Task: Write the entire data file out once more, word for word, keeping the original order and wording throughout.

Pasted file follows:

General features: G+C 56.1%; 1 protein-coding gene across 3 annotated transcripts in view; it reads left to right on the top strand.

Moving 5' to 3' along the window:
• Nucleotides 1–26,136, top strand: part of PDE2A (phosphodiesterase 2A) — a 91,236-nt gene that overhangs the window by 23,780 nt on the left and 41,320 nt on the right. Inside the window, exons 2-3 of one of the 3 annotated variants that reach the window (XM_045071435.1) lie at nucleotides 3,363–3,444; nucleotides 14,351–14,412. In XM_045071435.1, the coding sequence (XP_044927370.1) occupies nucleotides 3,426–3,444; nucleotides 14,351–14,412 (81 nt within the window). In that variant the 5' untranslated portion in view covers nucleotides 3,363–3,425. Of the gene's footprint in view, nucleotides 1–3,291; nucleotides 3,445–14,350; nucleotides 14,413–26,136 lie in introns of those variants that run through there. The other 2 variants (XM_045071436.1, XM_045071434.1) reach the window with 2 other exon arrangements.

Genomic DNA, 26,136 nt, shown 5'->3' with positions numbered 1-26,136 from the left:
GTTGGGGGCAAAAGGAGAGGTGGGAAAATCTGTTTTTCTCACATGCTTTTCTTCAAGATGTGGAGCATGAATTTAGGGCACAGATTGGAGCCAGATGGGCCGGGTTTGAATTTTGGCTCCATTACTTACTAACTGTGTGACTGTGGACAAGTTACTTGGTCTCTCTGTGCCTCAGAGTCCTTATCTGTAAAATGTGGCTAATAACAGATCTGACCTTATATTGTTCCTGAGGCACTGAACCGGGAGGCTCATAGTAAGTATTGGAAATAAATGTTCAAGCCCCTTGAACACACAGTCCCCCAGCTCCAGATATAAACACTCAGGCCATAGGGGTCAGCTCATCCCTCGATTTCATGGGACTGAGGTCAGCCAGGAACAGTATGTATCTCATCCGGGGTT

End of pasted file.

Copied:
General features: G+C 56.1%; 1 protein-coding gene across 3 annotated transcripts in view; it reads left to right on the top strand.

Moving 5' to 3' along the window:
• Nucleotides 1–26,136, top strand: part of PDE2A (phosphodiesterase 2A) — a 91,236-nt gene that overhangs the window by 23,780 nt on the left and 41,320 nt on the right. Inside the window, exons 2-3 of one of the 3 annotated variants that reach the window (XM_045071435.1) lie at nucleotides 3,363–3,444; nucleotides 14,351–14,412. In XM_045071435.1, the coding sequence (XP_044927370.1) occupies nucleotides 3,426–3,444; nucleotides 14,351–14,412 (81 nt within the window). In that variant the 5' untranslated portion in view covers nucleotides 3,363–3,425. Of the gene's footprint in view, nucleotides 1–3,291; nucleotides 3,445–14,350; nucleotides 14,413–26,136 lie in introns of those variants that run through there. The other 2 variants (XM_045071436.1, XM_045071434.1) reach the window with 2 other exon arrangements.

Genomic DNA, 26,136 nt, shown 5'->3' with positions numbered 1-26,136 from the left:
GTTGGGGGCAAAAGGAGAGGTGGGAAAATCTGTTTTTCTCACATGCTTTTCTTCAAGATGTGGAGCATGAATTTAGGGCACAGATTGGAGCCAGATGGGCCGGGTTTGAATTTTGGCTCCATTACTTACTAACTGTGTGACTGTGGACAAGTTACTTGGTCTCTCTGTGCCTCAGAGTCCTTATCTGTAAAATGTGGCTAATAACAGATCTGACCTTATATTGTTCCTGAGGCACTGAACCGGGAGGCTCATAGTAAGTATTGGAAATAAATGTTCAAGCCCCTTGAACACACAGTCCCCCAGCTCCAGATATAAACACTCAGGCCATAGGGGTCAGCTCATCCCTCGATTTCATGGGACTGAGGTCAGCCAGGAACAGTATGTATCTCATCCGGGGTT